I was thinking about writing about the Holocaust, but I am not sure if it's a good idea since I am not sure if people would feel offended if I exaggerate certain events or facts even if it makes the tragedy look more horrible. How can I go about setting my story in the midst of this event without causing too much offense (and assuming I don't want to do a lot of research first)? Are the considerations the same for other historical events?
Research is vital if you want your story to succeed emotionally
Imagine that you're writing a story about a horse race. Your protagonist's horse is in second place, just barely behind their arch-nemesis. Right as they approach the finish line, the protagonist's horse gathers itself for a mighty leap and propels itself into the air over the other horse to claim victory.
This is a very dramatic and exciting moment - or it could be, if it weren't for the fact that it is completely impossible. Horse races don't involve leaping. This scene will fall completely flat for any reader who recognizes its impossibility. The readers most likely to know about how horse races work are people who care about horse races. These are also the readers who are most likely to be emotionally invested in a story about horse racing.
EDIT: For another example of a scene being cheapened by it's lack of realism, I give you: NCIS: Two idiots, one keyboard
Poorly researched inaccuracies alienate the readers who are the most emotionally invested in your story.
That's not a good thing.
The more emotionally attached people are to an event, the more important it is to portray that event correctly.
The more recent an event is, the more attached people will be to it.
The more important an event is, the more attached people will be to it.
The Holocaust is both in living memory (if only barely), and HUGELY important. You don't want to screw it up, and you will if you don't research it.
Research will make your story better
Even if you weren't worried about alienating your readers you should research anyways, because the details you will learn will enhance your story.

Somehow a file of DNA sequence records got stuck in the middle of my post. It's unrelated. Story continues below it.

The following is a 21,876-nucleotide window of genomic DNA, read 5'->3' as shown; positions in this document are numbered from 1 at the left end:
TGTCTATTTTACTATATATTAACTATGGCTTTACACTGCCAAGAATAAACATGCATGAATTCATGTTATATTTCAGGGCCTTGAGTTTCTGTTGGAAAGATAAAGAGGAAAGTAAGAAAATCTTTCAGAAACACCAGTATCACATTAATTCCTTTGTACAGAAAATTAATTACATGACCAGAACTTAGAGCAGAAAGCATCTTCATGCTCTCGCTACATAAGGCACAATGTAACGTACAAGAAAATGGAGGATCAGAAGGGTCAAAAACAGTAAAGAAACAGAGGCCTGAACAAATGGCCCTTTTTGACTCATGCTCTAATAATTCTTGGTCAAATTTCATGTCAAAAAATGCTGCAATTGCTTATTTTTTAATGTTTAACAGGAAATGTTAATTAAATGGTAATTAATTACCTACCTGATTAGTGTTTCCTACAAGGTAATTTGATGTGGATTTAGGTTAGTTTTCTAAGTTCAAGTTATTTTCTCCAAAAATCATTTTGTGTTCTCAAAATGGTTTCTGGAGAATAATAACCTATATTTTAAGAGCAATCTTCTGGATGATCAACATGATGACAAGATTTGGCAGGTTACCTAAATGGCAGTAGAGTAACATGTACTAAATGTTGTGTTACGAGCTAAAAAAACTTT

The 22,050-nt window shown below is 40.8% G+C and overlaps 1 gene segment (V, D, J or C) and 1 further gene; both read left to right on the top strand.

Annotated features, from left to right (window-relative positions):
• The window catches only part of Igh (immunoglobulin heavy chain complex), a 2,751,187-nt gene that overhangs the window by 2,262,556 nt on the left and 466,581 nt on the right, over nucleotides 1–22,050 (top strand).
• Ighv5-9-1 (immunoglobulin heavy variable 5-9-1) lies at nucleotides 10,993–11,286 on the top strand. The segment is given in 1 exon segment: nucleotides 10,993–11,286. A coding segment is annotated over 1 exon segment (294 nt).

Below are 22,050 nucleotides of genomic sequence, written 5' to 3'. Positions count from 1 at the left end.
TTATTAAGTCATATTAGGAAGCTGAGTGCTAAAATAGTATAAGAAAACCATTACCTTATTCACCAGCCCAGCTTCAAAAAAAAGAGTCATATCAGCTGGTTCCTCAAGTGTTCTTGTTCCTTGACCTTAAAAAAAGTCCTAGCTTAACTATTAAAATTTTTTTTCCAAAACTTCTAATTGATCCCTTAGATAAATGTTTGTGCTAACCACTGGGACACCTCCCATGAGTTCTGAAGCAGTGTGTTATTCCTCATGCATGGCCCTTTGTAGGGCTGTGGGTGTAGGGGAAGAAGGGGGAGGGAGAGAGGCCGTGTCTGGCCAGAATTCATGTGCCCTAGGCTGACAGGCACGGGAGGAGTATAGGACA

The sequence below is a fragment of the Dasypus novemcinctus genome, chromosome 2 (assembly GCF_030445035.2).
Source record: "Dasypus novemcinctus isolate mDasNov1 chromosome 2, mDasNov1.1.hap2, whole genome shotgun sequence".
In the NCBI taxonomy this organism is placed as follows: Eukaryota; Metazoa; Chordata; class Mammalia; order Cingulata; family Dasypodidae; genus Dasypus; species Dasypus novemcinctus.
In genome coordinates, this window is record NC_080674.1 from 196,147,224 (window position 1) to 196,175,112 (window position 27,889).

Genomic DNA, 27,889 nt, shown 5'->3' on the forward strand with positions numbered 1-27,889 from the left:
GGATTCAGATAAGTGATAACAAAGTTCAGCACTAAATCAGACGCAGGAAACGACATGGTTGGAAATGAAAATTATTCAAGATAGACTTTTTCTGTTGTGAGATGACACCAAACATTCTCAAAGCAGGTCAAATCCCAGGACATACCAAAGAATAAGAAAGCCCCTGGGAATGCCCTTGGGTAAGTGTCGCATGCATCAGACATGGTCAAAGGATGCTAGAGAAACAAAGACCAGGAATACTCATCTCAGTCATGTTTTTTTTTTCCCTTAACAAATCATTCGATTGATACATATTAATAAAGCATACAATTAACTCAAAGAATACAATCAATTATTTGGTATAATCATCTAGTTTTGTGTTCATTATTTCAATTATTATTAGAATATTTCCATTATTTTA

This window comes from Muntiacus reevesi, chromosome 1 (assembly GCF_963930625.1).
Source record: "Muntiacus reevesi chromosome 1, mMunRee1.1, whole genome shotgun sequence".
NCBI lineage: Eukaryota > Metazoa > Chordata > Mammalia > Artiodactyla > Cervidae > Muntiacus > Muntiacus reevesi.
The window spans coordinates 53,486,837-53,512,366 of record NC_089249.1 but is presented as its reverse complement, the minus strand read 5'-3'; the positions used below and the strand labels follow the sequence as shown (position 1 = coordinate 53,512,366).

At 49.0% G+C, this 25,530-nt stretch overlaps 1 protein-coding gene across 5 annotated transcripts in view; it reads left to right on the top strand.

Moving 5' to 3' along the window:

Learning about the way people lived, how they acted, and how they survived will inspire countless details that will allow you to move your story in new and interesting ways. Truth is stranger than fiction in many dramatic and exciting ways, but you can't take advantage of that unless you have researched those details.
You will never be perfect
While watching Spiderman: Homecoming, I was briefly thrown out of the story because I happen to know that there are only two different schools who have won the Academic Decathlon in the past 8 years, and neither of them is anywhere close to New York. Peter Parker's school winning AcaDeca had to be fictional because the school doesn't exist, and it still briefly threw me out of the story. No matter what you do, you will not be able to perfectly recreate the events you are describing. That's okay. But you still need to get close enough that readers familiar with the subject aren't constantly being distracted by your inaccuracies. A blip here or there is fine.
Some events are far-off historical events. The most you risk if you write about them without doing the proper research is making a fool of yourself.
Other events are still within living memory. Some of your readers might have lived the event. @SaraCosta says in the comment that not doing research is a sign that "the writer has very little respect for their chosen period / event". Well, there would be living people whom you'd be disrespecting.
One particular way in which you could show disrespect is believing yourself to be exaggerating an event, when in fact you're falling drastically short. I always have a nervous twitch watching Casablanca, when they talk of Laszlo having escaped the Concentration Camps. I think of a concentration camp, I see this (warning graphic):
Only, of course, when Casablanca was filmed, they didn't know yet. At least, the film-makers didn't.
The issue with believing yourself to be exaggerating an event, when in fact you're falling drastically short, the way you're being disrespectful, is you're underestimating the magnitude of the event. You're underestimating how big it was, how horrifying, how inescapable. You're telling people that their experience is not as big as they know it to have been. That can strike deep.
Also, if an event is still within living memory, it isn't too hard to do the research. You can find accounts and testimonies - written, or on youtube. Because research is easy, it follows that you didn't bother to do the research - you thought it "not worthy of your time", "not sufficiently important". That is how people would see it, and this too they would find offensive.
In general, avoid writing about things you don't know
You are right to have misgivings about writing on a topic you haven't researched. There are a lot of risks involved in doing this. You risk offending people by accident, you risk misrepresenting real people in your work and you risk being called a lazy writer for not doing your research.